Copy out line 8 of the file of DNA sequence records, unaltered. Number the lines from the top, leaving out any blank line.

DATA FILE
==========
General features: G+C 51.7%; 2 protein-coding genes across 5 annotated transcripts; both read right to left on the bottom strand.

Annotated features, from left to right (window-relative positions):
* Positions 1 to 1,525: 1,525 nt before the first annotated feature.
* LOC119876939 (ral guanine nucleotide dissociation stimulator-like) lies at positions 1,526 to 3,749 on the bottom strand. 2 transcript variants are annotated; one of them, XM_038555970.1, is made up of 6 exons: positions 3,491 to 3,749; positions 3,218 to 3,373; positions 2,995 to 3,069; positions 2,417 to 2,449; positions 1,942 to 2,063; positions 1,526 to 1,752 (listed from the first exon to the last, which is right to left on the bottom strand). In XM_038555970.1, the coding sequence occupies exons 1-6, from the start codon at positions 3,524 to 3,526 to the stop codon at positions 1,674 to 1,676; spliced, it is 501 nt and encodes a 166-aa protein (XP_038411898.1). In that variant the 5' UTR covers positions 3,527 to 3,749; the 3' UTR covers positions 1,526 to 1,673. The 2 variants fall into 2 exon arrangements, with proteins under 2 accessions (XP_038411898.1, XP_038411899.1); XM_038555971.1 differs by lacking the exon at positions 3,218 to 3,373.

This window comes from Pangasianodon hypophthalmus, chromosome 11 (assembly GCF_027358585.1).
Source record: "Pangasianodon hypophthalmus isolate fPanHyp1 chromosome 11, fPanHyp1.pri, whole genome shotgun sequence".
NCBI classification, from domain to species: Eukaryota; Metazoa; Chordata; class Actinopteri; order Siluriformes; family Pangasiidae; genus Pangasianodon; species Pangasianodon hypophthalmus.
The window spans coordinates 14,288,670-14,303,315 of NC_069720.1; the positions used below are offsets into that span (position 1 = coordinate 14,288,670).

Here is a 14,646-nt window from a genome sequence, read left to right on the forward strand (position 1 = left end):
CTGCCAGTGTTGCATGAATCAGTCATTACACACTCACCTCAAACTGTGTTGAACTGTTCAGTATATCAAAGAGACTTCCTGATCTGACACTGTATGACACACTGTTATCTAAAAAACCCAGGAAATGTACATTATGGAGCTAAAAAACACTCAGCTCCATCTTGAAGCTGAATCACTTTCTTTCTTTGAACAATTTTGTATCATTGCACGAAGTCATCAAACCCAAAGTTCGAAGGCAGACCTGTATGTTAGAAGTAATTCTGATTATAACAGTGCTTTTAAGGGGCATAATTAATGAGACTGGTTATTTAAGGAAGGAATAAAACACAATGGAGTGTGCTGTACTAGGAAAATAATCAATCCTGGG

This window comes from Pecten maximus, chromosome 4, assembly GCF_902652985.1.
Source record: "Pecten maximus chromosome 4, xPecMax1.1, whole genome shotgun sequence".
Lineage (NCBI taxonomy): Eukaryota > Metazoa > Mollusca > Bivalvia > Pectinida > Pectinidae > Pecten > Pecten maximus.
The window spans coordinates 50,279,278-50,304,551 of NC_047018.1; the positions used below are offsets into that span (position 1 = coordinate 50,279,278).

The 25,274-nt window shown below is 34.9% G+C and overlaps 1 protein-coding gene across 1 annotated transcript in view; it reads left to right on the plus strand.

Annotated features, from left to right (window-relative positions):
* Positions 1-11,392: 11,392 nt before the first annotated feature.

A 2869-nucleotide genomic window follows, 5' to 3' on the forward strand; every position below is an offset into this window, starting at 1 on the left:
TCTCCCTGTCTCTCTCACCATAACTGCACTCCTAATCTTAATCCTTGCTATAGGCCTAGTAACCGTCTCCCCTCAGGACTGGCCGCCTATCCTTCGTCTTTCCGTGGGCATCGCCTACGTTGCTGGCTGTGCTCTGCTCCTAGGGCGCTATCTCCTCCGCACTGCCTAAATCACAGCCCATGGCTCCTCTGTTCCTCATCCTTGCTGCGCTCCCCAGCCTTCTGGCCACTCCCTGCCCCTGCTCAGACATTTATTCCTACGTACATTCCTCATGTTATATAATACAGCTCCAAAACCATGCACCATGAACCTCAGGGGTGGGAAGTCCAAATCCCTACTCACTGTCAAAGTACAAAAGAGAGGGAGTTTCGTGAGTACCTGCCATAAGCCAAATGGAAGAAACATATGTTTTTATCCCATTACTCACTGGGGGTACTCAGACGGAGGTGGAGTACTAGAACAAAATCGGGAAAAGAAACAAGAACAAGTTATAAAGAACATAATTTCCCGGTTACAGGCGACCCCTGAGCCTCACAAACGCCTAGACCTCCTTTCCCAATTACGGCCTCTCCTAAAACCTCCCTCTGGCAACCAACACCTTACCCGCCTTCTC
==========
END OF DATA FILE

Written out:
The window spans coordinates 14,288,670-14,303,315 of NC_069720.1; the positions used below are offsets into that span (position 1 = coordinate 14,288,670).